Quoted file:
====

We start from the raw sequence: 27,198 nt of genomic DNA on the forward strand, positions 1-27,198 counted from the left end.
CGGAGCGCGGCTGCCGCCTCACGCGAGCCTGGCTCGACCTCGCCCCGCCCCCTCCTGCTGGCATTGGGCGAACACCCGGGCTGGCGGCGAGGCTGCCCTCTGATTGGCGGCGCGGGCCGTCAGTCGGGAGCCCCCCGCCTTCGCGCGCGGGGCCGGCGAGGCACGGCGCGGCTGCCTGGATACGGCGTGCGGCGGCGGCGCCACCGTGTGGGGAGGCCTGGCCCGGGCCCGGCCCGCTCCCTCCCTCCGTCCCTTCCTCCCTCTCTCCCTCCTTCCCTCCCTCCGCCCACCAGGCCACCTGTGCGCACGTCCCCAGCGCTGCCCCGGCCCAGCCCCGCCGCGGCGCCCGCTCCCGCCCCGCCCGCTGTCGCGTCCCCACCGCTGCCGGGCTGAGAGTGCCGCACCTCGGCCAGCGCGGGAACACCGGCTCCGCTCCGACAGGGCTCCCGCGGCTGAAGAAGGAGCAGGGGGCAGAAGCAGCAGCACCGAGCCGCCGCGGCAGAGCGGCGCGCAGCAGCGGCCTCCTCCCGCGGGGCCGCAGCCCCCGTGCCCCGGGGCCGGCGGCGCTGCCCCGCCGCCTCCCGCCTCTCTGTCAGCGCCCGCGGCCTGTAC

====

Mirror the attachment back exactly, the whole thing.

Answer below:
We start from the raw sequence: 27,198 nt of genomic DNA on the forward strand, positions 1-27,198 counted from the left end.
CGGAGCGCGGCTGCCGCCTCACGCGAGCCTGGCTCGACCTCGCCCCGCCCCCTCCTGCTGGCATTGGGCGAACACCCGGGCTGGCGGCGAGGCTGCCCTCTGATTGGCGGCGCGGGCCGTCAGTCGGGAGCCCCCCGCCTTCGCGCGCGGGGCCGGCGAGGCACGGCGCGGCTGCCTGGATACGGCGTGCGGCGGCGGCGCCACCGTGTGGGGAGGCCTGGCCCGGGCCCGGCCCGCTCCCTCCCTCCGTCCCTTCCTCCCTCTCTCCCTCCTTCCCTCCCTCCGCCCACCAGGCCACCTGTGCGCACGTCCCCAGCGCTGCCCCGGCCCAGCCCCGCCGCGGCGCCCGCTCCCGCCCCGCCCGCTGTCGCGTCCCCACCGCTGCCGGGCTGAGAGTGCCGCACCTCGGCCAGCGCGGGAACACCGGCTCCGCTCCGACAGGGCTCCCGCGGCTGAAGAAGGAGCAGGGGGCAGAAGCAGCAGCACCGAGCCGCCGCGGCAGAGCGGCGCGCAGCAGCGGCCTCCTCCCGCGGGGCCGCAGCCCCCGTGCCCCGGGGCCGGCGGCGCTGCCCCGCCGCCTCCCGCCTCTCTGTCAGCGCCCGCGGCCTGTAC